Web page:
Ohhhkay. So I think it's time to address the elephant in the room regarding kidlit. Because while you know that I love to celebrate all the terrific books that have been published for children over the years, you and I both know there's a certain dirty little secret among parents, teachers, librarians & kidlit fans.
Are you ready for this one?
(Come in a little closer, okay. . . . )
Some kidlit stinks.
There, I said it. And I'll say it again. There are oodles and scads of fantastic titles published each year, but in among all those wonderful gems are plenty of books that just -- ugh. I find myself rolling my eyes over the endless series entries, the movie tie-ins (I'm looking at you, Disney), the stilted nonfiction, the formulaic genre books, and especially those designed to get the shock factor going (bodily functions and undergarments are the staple topics of these little gems).
Two things got me thinking along this topic today. First were the Facebook comments that erupted after Scholastic Parents shared a post called The Most Important Thing to Remember During Read-Alouds, which just so happened to feature a picture of a Junie B. Jones book. Folks went off on Junie B., and all the reasons they think she isn't right for their kids (and some think she's wrong for all kids). And then came a post by my friend Erica of the excellent blog What Do We Do All Day?. Erica recently shared her post Books My Kids Love, But I Hate on Pinterest, and received quite a backlash from some folks who insinuated that admitting she hated some of her kids' favorite titles made her a "jerk".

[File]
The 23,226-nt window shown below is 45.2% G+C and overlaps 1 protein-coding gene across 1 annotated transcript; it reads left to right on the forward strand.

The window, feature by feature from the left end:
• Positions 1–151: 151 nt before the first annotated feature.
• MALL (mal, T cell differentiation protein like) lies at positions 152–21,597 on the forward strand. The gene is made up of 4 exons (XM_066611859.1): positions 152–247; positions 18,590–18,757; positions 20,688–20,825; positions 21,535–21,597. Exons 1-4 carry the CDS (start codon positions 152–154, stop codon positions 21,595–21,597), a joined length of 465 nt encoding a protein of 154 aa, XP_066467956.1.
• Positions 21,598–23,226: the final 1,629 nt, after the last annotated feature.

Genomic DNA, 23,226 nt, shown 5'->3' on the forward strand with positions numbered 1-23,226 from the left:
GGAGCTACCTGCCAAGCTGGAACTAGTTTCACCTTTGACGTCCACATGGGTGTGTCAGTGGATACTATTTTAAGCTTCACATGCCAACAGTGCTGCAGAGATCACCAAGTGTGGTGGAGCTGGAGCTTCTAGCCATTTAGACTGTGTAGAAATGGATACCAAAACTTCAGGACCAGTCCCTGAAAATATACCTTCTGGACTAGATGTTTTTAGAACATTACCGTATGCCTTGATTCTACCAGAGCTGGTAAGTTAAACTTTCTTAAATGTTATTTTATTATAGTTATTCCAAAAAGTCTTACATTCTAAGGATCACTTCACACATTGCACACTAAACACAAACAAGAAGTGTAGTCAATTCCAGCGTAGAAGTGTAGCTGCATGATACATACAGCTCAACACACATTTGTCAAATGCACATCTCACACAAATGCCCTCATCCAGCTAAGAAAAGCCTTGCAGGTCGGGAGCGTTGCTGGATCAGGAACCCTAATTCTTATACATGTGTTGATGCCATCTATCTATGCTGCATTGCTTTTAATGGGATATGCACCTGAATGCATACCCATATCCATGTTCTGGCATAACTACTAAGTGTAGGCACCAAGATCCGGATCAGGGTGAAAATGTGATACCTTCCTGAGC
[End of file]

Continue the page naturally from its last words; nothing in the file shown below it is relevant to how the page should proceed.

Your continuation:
Well okay, it seems to me that we have a couple of problems here. First, we have the issue of whether or not books are "appropriate", which is where the Scholastic post seems to be getting caught up. Right off the bat, let me just say that I would never dream of telling another parent what's appropriate for their kid. That is totally your business, not mine - just as I won't correct your kid for eating Froot Loops or wearing their pajamas to school every day, even though I don't let Sprout do either of those.
But it's my right to do what's right in my eyes for Sprout, just as it's your right as a parent to make choices you feel are right for your kids. And that's what sticks with me about those Facebook comments. Poor Junie B. was instantly classified by some as not "good" - and yet, there are others on the same thread who testified to the power of that series to draw in their kids and keep them hooked on books. Does that make Junie B. a problem child or a heroine, in the world of kidlit?
Second, there's the pushback that Erica received for stating that she doesn't like some of the books her kids reach for. Now this is just silly. Who among us can testify with certainty that there aren't some children's books that make you want to cheerfully remove your own frontal lobe? Erica's right up-front about the fact that she reads all of them to her kids (with the exception of one series - which was blackballed after a period of too much exposure for poor Mommy!). But to me her admission that she hates these books makes me love her more -- she is human after all, despite her fantastically inventive activities, which make me want to go to her place for a play date.